Crestron Rumored to Be Starting an AV-over-IP Alliance with Microsoft and Intel

Update: I spoke to Robin van Meeuwen, president and CEO of Crestron EMEA, at ISE 2018, where he confirmed this story to be true.

I think it’s possible that Crestron is, behind the scenes, forming an “alliance” of sorts of AV-over-IP companies that focus exclusively (for now) on the 1Gig method of sending AV signals over an IT network. Sources from at least two big display manufacturers have told me that Crestron contacted them to join a new alliance that it’s forming with Microsoft and Intel. Here’s one reason I think this could be true.

Microsoft and Intel? Yes, that’s what both of the sources told me and that site, if real, certainly indicates that.

Apparently, Microsoft wants to standardize the security of an AV-over-IP network and Intel is providing the chip technology. Crestron apparently provided the engineering to create the platform of a combined input/output board that they would OEM to manufacturers to put inside monitors and projectors. I use the term input/output intentionally as Crestron is supposedly telling manufacturers that one board would serve as both.

The Intel chip technology used in the 1Gig platform is based on an Altera chip that compresses up to 4K60 4:4:4 video to 1Gig — Intel purchased Altera back in late 2015. The chip actually being used is the Arria 10 that supposedly has the CPU processing power to encode/decode (and scale) UHD (3840×2160) content.

But, the big news here is that Crestron, a manufacturer, would be forming an alliance with Microsoft and Intel to, conceivably, complete with the SDVoE Alliance — started originally by AptoVision who has since been purchased by SEMTECH. SDVoE is the only 10Gig AV-over-IP system on the market right now and is supported by over 25 companies who are making AV-over-IP gear (and switches in NETGEAR’s case) for the AV market. And the SDVoE Alliance includes control companies like Kramer and Savant as well as switching and AV distribution companies like DVIGear (Disclaimer: I am the founder of DVIGear, though I no longer hold any ownership in the company.), AuroraZeeVeeIDK and iMAG Systems and display manufacturer, Christie Digital.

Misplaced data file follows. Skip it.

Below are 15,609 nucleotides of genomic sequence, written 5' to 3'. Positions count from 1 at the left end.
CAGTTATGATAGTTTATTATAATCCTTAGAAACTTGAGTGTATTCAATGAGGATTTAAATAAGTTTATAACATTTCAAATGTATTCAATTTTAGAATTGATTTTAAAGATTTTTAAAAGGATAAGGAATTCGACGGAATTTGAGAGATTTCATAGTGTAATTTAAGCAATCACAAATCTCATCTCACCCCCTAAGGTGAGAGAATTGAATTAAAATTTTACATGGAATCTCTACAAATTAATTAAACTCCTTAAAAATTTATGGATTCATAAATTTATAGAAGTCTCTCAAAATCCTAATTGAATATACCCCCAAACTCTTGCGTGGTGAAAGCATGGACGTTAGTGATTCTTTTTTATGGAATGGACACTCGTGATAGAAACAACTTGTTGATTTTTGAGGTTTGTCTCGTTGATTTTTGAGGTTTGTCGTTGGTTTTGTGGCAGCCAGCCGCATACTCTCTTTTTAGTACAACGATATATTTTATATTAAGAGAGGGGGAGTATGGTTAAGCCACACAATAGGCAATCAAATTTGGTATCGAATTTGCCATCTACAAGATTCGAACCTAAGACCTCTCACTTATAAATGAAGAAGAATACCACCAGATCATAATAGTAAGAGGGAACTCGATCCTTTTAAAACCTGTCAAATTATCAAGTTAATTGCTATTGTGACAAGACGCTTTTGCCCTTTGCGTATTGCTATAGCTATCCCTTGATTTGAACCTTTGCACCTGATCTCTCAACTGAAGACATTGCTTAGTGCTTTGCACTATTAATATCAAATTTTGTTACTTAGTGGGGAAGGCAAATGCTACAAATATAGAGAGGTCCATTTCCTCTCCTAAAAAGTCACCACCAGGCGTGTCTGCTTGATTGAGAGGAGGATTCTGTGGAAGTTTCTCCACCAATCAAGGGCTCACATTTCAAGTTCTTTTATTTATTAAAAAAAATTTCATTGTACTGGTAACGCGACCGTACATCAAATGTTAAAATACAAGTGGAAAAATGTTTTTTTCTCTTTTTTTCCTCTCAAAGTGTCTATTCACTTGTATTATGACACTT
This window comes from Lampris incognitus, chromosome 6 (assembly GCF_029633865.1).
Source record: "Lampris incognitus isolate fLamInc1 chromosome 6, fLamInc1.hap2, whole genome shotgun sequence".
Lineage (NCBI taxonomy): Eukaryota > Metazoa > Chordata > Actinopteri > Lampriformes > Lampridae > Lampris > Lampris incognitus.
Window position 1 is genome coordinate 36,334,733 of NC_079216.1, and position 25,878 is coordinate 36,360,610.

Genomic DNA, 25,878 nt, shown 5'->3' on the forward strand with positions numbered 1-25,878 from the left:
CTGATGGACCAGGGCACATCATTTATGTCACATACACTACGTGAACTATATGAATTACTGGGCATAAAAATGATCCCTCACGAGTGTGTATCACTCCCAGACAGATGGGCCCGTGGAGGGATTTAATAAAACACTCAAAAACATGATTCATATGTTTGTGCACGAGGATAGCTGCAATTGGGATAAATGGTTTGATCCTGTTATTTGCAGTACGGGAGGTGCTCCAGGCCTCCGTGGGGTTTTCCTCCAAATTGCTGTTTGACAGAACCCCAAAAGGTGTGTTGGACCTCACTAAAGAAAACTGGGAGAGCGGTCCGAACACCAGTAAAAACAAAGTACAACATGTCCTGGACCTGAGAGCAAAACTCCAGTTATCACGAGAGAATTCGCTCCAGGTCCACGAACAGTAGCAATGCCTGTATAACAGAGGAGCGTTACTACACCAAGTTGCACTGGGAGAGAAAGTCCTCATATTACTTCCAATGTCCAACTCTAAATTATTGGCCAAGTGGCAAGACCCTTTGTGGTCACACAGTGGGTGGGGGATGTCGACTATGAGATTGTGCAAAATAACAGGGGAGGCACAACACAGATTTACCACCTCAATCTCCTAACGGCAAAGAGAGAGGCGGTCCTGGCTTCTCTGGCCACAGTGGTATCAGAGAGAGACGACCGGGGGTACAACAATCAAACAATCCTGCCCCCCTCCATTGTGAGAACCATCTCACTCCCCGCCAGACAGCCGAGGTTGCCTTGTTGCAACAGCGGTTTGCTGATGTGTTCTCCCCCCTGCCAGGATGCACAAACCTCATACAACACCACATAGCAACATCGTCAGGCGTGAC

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For the naysayers out there that might not believe this is possible, I’ve included some screen-shots of what I was told is in a PowerPoint presentation given to the two display companies. Both of them sent me similar screen shots. And, if it does include Microsoft and Intel (both IT companies), and they help promote it, it will carry more weight than if Crestron tried to do this alone.

Crestron seems to have taken a very offensive approach with their NVX product line, lately, by not only lowering the pricing, according to both manufacturer reps and dealers I spoke to recently, but they told us they plan, at the ISE show in Amsterdam next week, to do a side-by-side of their 1Gig solution in a sort of a shoot-out with the SDVoE 10Gig solution and AMX’s own SVSi products — the current market leader.

I will let you know what I hear (and see) at ISE as I will be there.

One last note: AV-over-IP is at the beginning of its growth curve — at most, innovators and early adopters. This is all new. The industry is going to switch from HDMI and traditional matrix switching, eventually, but not all at once in 2018. 2018 will be the launching-pad year for the technology and AV integrators will likely see every major manufacturer enter the space in one format or another this year. But the idea of an all-of-a-sudden switch all AV to move all our signals across a network is a decade-long-process before it truly pervades the early majority. Not a one-year thing.

(We contacted Crestron to see if they would confirm the rumored alliance, but they did not want to comment at press time.)

Gary Kayye

About Gary Kayye